Do you want to improve your teaching practice? Do you need to know more about getting the most out of student feedback? This textbook covers all topics in preparing TESOL teachers for the practical component of their programme. Covering both the theory of reflective practice and practical techniques, this book explains the cycle of observation, planning and materials, teaching, feedback, and action. By encouraging this teaching practice cycle and raising your awareness, you will learn the practical ways in which these activities can improve your teaching performance. Activities which focus on your own knowledge and experiences are included in each chapter, alongside a selection of further reading. The real data used, including classroom interaction and feedback discourse, come from a range of different cultural contexts. On-going professional development and practice-based and action research are also explained. ; Do you want to improve your teaching practice? Do you need to know more about getting the most out of student feedback? This textbook covers all topics in preparing TESOL teachers for the practical component of their programme. ; CONTENTS; SERIES EDITORS’ PREFACE; Chapter 1: INTRODUCTION: FROM LEARNER TO TEACHER; 1.1: Introduction; 1.2: You as a Teacher; 1.3: The Structure of the Book; CHAPTER 2: THINKING ABOUT YOUR LEARNERS; 2.1: Introduction; 2.2: Learners as Individuals; 2.3: Autonomy in Language Learning; 2.4: Language Proficiency Levels; 2.5: Further Reading One; 2.6: Further Reading Two; 2.7: Summary; 2.8: Additional Readings; CHAPTER 3: THINKING ABOUT YOUR MATERIALS (by Elaine Riordan); 3.1: Introduction; 3.2: Published Materials; 3.3: Authentic Materials; 3.4: Corpus-based Materials; 3.5: Further Reading One; 3.6: Further Reading Two; 3.7: Summary; 3.8: Additional Readings; CHAPTER 4: OBSERVING TO LEARN; 4.1: Introduction; 4.2: Preparing to Observe; 4.3: Doing an Observation: the whats and hows; 4.4: Post-Observation – What does it mean for me?; 4.5: Further Reading One; 4.6: Further Reading Two; 4.7: Summary; 4.8: Additional Readings; CHAPTER 5: THE LESSON PLAN; 5.1: Introduction; 5.2: Considering the Content; 5.3: The Written Plan; 5.4: Principled Deviation; 5.5: Further Reading One; 5.6: Further Reading Two; 5.7: Summary; 5.8: Additional Readings; CHAPTER 6: IN THE CLASSROOM (by Angela Farrell); 6.1: Introduction; 6.2: Teacher Identity and Teaching Approach; 6.3: Classroom Environment and Relationships; 6.4: Target Language Use and Communication Practices; 6.5: Further Reading One; 6.6: Further Reading Two; 6.7: Summary; 6.8: Additional Readings; CHAPTER 7: TEACHING PRACTICE FEEDBACK; 7.1: Introduction; 7.2: Preparing for Feedback; 7.3: The Discourse of Teaching Practice Feedback - What can I expect?; 7.4: The Teacher’s Responsibility as Collaborator; 7.5: Further Reading One; 7.6: Further Reading Two; 7.7: Summary; 7.8: Additional Readings; CHAPTER 8: REFLECTIVE PRACTICE AND CONTINUING PROFESSIONaL DEVELOPMENT; 8.1: Introduction; 8.2: The Dimensions of Reflective Practice; 8.3: The Role of Cooperation; 8.4: The Professional Development Portfolio; 8.5: Further Reading One; 8.6: Further Reading Two; 8.7: Summary; 8.8: Additional Readings; CHAPTER 9: TEACHER RESEARCH ENGAGEMENT; 9.1: Introduction; 9.2: Being Teacher and Researcher; 9.3: The Action Research Approach; 9.4: The Beginning, Middle and End of Action Research; 9.5: Further Reading One; 9.6: Further Reading Two; 9.7: Summary; 9.8: Additional Readings; CHAPTER 10: CONCLUSION; REFERENCES; Appendix 1: Examples of Published Materials; Appendix 2: Examples of Online Materials; Appendix 3: Examples of Corpus-Informed Materials; Appendix 4: Examples of Online Corpora and Concordancers; Appendix 5A: Review of Key Terms and Concepts; Appendix 5B: Glossary; Appendix 6: Teacher Dress and Behaviour; Appendix 7: Teacher Strategies; Appendix 8: Pedagogic Options/Responses to Different Types of Discipline Problems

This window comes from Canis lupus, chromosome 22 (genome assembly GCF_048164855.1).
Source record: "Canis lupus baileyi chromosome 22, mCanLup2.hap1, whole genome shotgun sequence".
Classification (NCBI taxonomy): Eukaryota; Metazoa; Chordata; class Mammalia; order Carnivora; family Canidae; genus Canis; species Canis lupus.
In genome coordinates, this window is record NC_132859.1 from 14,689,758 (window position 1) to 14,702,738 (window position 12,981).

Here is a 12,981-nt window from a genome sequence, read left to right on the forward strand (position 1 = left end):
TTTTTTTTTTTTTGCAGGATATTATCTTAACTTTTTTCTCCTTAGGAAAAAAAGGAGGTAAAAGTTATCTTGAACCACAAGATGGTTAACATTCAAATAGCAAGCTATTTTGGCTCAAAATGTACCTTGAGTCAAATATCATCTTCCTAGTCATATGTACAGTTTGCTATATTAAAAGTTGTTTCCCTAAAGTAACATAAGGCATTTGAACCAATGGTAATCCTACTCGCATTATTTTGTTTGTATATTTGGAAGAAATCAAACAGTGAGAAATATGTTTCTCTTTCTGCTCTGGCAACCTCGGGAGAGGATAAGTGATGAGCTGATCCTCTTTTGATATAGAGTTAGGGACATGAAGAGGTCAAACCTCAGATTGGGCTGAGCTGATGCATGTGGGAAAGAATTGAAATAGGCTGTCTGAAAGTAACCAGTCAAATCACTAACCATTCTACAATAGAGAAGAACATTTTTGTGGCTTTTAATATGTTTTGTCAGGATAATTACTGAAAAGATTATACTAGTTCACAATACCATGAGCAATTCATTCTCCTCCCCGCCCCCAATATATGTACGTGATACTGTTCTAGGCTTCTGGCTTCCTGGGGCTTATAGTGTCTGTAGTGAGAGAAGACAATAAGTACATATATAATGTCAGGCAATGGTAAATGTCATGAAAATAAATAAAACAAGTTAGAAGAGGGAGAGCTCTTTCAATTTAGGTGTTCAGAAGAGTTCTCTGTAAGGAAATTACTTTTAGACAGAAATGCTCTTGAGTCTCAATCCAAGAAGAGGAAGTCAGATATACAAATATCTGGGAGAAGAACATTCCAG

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True to its title, Practice in TESOL challenges beginner and novice ESL teachers to practice what is read because eight of its ten chapters provide tasks that direct the reader to research and implement suggested practices and specific language learning materials... In sum, I heartily recommend this text to any beginning language teacher because its guided activities help beginner teachers make sense of three decades of research on language teaching and learning. Farr achieves the intended effort that the reader become "a self-directed and independent learner…ready to take responsibility for your ongoing development as a teacher" (173).
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Fiona Farr has been Lecturer in English Language Teaching since 2002 and is currently also Assistant Dean of Academic Affairs in the Faculty of Arts, Humanities and Social Sciences at the University of Limerick.